NEW YORK (Oct. 5, 2016) – Simmons Hanly Conroy, one of the nation’s largest law firms focused on consumer protection and mass tort actions, Monday filed a class action complaint in the U.S. District Court for the Eastern District of New York against Nissan Motor Co. alleging that large glass panoramic sunroofs on some Nissan vehicles have spontaneously shattered. Simmons Hanly Conroy is co-counsel in the case with Greg Coleman Law PC of Knoxville, Tenn., a prominent class action firm.
The lawsuit claims that the shattering sunroofs pose a serious safety issue because many drivers report that the startling effect of the glass explosion causes accidents or near-miss accidents in addition to some drivers and passengers being cut by falling glass. According to the complaint, “The shattering occurs so powerfully that some startled drivers have compared the sound to a gunshot followed by shards of glass hitting the vehicle’s occupants.”
The action seeks national and state class certification, injunctive relief, and damages on behalf of plaintiffs and others who bought or leased 2008 to present Nissan Rogue, Maxima, Sentra, Pathfinder, and Altima models; 2009-2011 Muranos models; and 2011 to present Juke models with factory-installed panoramic sunroofs.
“Automobile manufacturers must be held accountable for defects that contribute to accidents and injury to drivers of their vehicles,” said Simmons Hanly Conroy Shareholder Paul Hanly, lead counsel for the plaintiffs in this case. “Consumers make safety a top priority when choosing the vehicles they drive and manufacturers have a responsibility to sell vehicles without defects that jeopardize the safety of drivers and their families.”
At least 60 owners of Nissan vehicles have reported to the National Highway Traffic and Safety Administration (NHTSA) that the vehicle’s panoramic sunroofs have shattered. The complaint alleges Nissan has known about this problem since 2004 or earlier due to complaints to the NHTSA about defective sunroofs shattering in the 2003 Nissan Maxima’s “Skyview” sunroof. In 2004, Nissan issued a recall on the Maxima models to replace the “Skyview” sunrooms, but has issued no recalls since. In addition, the NHTSA is investigating Nissan and has requested information about its shattering panoramic sunroofs from 2006 to 2016.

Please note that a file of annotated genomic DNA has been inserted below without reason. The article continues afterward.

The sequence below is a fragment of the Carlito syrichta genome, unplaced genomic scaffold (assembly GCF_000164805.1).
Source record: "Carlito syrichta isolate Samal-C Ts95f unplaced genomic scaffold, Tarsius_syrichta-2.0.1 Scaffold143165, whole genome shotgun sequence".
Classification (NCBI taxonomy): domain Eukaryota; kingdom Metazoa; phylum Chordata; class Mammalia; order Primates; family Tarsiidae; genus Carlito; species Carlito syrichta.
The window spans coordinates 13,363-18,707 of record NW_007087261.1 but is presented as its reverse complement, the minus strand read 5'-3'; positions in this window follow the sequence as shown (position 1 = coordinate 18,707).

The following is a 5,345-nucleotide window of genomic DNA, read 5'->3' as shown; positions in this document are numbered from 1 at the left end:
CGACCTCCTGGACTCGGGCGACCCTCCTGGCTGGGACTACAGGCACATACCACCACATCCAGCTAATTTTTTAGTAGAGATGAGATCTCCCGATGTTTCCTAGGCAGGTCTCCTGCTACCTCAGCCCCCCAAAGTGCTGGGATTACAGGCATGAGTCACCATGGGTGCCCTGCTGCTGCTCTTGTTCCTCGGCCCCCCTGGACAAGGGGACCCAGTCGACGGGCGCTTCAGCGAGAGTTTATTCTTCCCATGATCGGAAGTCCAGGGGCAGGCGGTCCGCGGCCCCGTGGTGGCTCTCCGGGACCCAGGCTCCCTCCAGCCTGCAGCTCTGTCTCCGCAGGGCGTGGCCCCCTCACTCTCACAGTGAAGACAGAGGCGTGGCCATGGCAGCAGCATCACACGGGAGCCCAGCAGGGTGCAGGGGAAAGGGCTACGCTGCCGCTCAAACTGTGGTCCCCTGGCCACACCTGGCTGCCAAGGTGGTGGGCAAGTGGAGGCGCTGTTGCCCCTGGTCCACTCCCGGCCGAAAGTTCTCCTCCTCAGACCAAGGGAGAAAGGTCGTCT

Hanly added, “Despite the high number of complaints and knowing of the danger posed by the defective sunroofs, Nissan has made no effort to alert consumers of the potential risk.”
According to the complaint, sunroofs began evolving in the mid-2000s from what were modestly sized portions of the roof over the driver and front passenger seats, to those that cover almost the entire roof. The expanded sunroofs have posed new and significant engineering challenges because the required tempered glass plates take up much of the surface area of the vehicle’s roof, requiring precision in strengthening, attachment and stabilization.
Nissan has sold at least a million vehicles with the panoramic sunroof in the United States since 2007. Marketed as a luxury upgrade, the high-cost, panoramic sunroof option attracted the plaintiffs in this case, as well as others, to buy or lease Nissan vehicles over less expensive models without the panoramic sunroof.
The case is Subrina Seeraina, et al. v. Nissan North America, INC., Case No. 1:16-cv-05499; In the District Court for the Eastern District of New York. The named plaintiff in the case is Subrina Seeraina, of Schenectady, N.Y.
Simmons Hanly Conroy also is involved in pending litigation against Volkswagen on behalf of several thousand plaintiffs who were affected by the German automaker’s recent emissions scandal. In addition, Simmons Hanly Conroy Shareholder Jayne Conroy served as a member of the Lead Counsel Committee for Economic Loss Claims for the MDL involving the Toyota Motor Corp. unintended acceleration litigation.